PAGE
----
Nature or Nurture?

The last two weeks in my home town I’ve been cleaning out my house.

Discarding tangible “stuff” that is a microcosm (or is that macrocosm?) of who you are and from whence you came is completely emotionally exhausting, thrilling, and terrifying.   I have dozens of boxes full of tens of thousands of loose photo prints, photo albums, negatives, and slides of family members, from sorrowful sepia portraits of impoverished great-grandparents left behind in tsarist Russia, to oodles of shots of my grandchildren participating in all varieties of childhood activities.  I have a hundred magazines and newspapers and journals containing articles I wrote over the past three decades about every topic imaginable, from Jewish culture to pop culture; health issues and political interviews;  travel; camping;  extreme sports; and weird museums.  All of these my husband is dutifully scanning and documenting.

I’m just now getting to stored boxes from my deceased parents, which  include amazing revelations about them both (it turns out that my mother, who throughout her life complained about how stupid and inadequate she felt, was a National Merit Scholar, junior high school valedictorian, and captain of her debate team (who knew!?); my father was friends with actress Mitzi Gaynor and served as her legal counsel, and was qualified to argue cases in the US Supreme Court; he survived unscathed through hundreds of beach landings in the South Pacific during WWII as a Lt. Cmdr of a fleet of LCIs, as well as a kamikaze attack, only to be hit by a streetcar in San Francisco during his discharge from the Armed Forces and was confined for months to a wheelchair in a veterans’  hospital there).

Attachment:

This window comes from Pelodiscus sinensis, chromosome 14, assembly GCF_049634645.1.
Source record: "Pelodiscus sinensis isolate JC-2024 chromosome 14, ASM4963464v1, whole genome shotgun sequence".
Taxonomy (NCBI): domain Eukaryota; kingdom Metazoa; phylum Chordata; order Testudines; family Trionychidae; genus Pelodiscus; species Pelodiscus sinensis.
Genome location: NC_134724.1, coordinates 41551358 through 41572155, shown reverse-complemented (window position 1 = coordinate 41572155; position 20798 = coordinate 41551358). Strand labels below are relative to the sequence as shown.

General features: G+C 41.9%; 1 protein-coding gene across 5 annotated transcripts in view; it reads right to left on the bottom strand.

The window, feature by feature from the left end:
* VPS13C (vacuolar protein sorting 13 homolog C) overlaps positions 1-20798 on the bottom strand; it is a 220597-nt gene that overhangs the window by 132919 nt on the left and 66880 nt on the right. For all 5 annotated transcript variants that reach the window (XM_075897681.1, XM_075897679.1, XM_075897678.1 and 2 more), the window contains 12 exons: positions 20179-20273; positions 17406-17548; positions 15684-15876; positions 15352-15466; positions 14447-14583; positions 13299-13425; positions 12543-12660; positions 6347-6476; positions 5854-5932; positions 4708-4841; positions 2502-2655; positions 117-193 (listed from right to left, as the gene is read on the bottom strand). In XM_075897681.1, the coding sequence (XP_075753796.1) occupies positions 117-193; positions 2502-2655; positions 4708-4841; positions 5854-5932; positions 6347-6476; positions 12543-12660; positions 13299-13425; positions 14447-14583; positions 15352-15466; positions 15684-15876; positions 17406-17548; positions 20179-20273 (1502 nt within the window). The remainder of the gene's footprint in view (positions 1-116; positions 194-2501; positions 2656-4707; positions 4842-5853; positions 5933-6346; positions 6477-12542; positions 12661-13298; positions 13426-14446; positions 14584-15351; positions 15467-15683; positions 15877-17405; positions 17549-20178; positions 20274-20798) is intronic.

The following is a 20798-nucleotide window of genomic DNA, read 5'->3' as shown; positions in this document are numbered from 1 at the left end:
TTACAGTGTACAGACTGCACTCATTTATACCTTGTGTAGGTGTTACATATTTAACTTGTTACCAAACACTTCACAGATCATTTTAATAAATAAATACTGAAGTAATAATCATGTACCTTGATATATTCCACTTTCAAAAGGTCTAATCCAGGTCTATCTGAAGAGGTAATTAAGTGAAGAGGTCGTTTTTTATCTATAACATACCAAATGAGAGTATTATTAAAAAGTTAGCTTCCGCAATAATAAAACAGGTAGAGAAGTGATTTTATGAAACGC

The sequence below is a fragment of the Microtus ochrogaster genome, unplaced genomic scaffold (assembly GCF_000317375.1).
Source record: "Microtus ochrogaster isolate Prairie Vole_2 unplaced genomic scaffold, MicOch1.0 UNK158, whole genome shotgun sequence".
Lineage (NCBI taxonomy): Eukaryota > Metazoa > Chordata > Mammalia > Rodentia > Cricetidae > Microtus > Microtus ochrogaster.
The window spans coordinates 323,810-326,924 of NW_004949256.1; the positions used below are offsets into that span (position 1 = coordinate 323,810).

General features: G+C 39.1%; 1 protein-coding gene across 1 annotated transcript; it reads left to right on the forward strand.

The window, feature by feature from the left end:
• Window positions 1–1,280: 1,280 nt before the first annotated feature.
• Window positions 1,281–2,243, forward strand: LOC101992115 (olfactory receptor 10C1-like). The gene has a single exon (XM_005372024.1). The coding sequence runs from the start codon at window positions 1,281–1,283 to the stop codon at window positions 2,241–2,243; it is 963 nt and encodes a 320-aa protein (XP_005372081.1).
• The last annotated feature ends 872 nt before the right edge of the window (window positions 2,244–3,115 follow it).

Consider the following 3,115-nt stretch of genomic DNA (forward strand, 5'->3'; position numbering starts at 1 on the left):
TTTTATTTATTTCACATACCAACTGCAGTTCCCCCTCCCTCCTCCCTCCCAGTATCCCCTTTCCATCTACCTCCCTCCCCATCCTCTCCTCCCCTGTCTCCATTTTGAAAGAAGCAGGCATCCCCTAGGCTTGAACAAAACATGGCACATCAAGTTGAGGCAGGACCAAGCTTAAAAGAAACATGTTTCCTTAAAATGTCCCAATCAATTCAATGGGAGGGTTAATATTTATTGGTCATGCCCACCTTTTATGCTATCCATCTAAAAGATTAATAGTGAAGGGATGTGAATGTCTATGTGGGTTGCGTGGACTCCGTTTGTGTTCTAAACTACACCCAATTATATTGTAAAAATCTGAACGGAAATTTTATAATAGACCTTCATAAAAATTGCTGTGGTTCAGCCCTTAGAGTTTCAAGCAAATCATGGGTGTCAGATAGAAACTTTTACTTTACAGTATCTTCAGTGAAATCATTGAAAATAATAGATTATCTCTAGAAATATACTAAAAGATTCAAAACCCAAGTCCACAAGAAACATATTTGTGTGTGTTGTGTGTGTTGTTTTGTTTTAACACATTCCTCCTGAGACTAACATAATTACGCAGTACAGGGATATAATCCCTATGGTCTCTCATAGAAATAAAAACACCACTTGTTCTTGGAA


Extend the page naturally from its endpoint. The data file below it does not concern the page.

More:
I was my father’s only child and there is nothing of mine he did not save.  Hence I have every bit of correspondence we exchanged (he was a workaholic and rarely home when I was awake, so we used to exchange notes (example, age 4:  “Dad, I am so angry at you I don’t even want to give you a kiss!”; at age 9, I wrote an “Amicus Curiae” brief in third person arguing in legalese why I deserved a raise in allowance).  In my visits to his office I was given free rein to record my thoughts on a Dictaphone (a needle scratched into a piece of cylindrical celluloid, to be played back at a later date on a special machine); one such celluloid recording is labeled “my daughter’s  thoughts on the assassination of President John F. Kennedy” — I was 6 1/2 years old at the time.  My parents also saved every single report card from nursery school through high school (I confess I was not a stellar student and rarely worked to my potential, according to my teachers’ comments).

There are two things I find most fascinating:  the observational essays I wrote as a pre-teen and teenager are still entirely relevant today (why I loved my parents; an analysis of their marriage (I was a precocious little brat!); what life was like in Israel before the 1973 Yom Kippur War; why Judaism was important to me; and, perhaps even more unsettling, the realization that for better or worse, the person I was at the young age of 4 years and 2 months, based on my preschool evaluation, is basically the same person that I am today.